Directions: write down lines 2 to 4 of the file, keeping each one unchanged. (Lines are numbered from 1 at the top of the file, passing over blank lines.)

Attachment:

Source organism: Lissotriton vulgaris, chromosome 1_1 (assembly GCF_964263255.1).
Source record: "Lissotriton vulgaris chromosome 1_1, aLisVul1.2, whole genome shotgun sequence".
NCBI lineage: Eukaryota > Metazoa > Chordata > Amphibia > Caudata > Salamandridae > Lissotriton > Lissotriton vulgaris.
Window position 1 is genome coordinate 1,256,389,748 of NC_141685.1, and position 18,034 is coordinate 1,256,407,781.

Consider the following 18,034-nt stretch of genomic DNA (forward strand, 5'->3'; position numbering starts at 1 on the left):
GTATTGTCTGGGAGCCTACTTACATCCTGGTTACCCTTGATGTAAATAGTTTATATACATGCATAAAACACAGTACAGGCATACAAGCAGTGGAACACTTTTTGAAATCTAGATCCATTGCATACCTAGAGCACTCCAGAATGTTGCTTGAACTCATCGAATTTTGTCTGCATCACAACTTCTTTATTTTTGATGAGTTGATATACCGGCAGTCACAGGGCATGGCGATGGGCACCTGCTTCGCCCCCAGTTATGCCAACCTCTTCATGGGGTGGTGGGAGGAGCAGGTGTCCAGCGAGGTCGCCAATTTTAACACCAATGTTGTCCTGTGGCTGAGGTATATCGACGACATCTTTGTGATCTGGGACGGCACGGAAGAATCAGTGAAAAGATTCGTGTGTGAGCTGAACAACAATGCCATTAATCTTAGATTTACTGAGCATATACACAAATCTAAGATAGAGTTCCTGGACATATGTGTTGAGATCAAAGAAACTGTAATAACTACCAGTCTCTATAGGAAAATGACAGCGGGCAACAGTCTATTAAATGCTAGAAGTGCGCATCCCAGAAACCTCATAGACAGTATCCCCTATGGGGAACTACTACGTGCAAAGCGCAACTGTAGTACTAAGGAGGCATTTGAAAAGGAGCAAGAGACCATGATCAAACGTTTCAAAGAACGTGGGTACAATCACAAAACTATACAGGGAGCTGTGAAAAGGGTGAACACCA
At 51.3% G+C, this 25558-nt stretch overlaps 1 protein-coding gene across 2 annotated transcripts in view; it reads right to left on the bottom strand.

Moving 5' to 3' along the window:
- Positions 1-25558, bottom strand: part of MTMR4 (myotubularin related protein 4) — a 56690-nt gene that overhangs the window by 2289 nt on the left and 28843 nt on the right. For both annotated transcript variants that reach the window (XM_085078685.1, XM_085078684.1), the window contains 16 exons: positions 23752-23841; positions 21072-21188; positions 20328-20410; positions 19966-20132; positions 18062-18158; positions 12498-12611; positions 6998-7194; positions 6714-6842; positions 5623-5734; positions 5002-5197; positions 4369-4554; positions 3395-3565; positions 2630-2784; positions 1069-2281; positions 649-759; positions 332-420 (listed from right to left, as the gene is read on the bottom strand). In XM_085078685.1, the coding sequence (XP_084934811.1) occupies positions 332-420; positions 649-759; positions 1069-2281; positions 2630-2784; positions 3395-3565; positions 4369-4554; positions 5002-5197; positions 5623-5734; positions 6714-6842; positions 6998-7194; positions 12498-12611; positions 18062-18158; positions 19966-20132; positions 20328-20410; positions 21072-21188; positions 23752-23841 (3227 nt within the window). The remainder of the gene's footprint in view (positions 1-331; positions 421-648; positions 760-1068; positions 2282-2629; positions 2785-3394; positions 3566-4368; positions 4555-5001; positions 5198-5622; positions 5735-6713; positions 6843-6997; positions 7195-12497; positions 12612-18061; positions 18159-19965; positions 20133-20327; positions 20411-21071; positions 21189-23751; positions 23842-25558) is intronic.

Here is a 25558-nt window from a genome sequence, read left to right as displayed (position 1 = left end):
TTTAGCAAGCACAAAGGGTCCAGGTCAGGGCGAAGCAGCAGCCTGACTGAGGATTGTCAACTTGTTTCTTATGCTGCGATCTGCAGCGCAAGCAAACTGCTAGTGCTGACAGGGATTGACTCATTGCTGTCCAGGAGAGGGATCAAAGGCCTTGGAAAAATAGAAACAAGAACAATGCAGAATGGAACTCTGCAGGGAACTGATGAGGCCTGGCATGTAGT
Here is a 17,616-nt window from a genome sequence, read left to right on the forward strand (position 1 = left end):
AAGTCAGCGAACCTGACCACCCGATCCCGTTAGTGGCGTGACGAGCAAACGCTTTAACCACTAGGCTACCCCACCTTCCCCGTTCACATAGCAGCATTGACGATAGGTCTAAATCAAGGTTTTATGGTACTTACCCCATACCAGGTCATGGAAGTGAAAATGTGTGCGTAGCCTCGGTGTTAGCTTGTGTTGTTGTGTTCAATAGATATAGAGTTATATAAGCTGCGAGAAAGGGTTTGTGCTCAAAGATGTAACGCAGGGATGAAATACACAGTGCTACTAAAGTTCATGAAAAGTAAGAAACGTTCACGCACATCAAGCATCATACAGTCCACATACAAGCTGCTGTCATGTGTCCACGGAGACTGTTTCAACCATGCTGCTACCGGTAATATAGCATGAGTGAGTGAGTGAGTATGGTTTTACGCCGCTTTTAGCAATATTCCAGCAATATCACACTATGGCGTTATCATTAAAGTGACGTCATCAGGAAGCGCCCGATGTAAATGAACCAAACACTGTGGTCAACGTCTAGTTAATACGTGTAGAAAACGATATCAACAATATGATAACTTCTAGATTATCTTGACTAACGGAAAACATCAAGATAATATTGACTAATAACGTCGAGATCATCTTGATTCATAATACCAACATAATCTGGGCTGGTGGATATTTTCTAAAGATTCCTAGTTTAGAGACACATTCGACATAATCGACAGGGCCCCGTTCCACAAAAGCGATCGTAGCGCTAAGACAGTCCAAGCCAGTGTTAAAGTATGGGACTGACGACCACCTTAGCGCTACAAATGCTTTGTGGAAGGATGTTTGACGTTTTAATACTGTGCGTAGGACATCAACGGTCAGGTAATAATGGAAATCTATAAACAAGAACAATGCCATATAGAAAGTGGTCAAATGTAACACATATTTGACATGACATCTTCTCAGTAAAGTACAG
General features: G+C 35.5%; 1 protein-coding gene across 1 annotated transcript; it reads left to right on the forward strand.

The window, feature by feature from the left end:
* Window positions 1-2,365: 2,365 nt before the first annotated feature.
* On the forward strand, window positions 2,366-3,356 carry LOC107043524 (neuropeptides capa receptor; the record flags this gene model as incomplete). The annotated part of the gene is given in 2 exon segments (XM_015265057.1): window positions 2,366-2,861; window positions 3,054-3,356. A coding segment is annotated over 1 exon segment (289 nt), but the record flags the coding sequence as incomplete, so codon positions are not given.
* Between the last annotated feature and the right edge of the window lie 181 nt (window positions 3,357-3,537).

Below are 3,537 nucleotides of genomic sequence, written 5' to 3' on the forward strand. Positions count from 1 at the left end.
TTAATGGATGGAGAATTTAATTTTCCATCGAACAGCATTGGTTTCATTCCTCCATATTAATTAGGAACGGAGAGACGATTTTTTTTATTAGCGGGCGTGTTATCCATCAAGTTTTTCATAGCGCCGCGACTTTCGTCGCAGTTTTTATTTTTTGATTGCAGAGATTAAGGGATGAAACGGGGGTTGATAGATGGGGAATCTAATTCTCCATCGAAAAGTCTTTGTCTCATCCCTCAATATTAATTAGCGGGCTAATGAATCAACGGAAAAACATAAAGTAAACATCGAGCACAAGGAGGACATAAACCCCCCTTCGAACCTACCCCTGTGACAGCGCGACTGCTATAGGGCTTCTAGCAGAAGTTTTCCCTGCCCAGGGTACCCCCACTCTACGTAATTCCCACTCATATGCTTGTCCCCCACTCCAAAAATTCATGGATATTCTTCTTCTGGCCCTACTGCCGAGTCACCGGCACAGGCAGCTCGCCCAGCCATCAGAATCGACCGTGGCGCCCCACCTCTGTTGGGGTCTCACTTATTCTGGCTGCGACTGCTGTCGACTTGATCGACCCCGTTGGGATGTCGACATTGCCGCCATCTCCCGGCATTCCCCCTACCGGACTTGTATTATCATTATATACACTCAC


Source record: "Lissotriton vulgaris chromosome 1_1, aLisVul1.2, whole genome shotgun sequence".
NCBI lineage: Eukaryota > Metazoa > Chordata > Amphibia > Caudata > Salamandridae > Lissotriton > Lissotriton vulgaris.
Window position 1 is genome coordinate 1,256,389,748 of NC_141685.1, and position 18,034 is coordinate 1,256,407,781.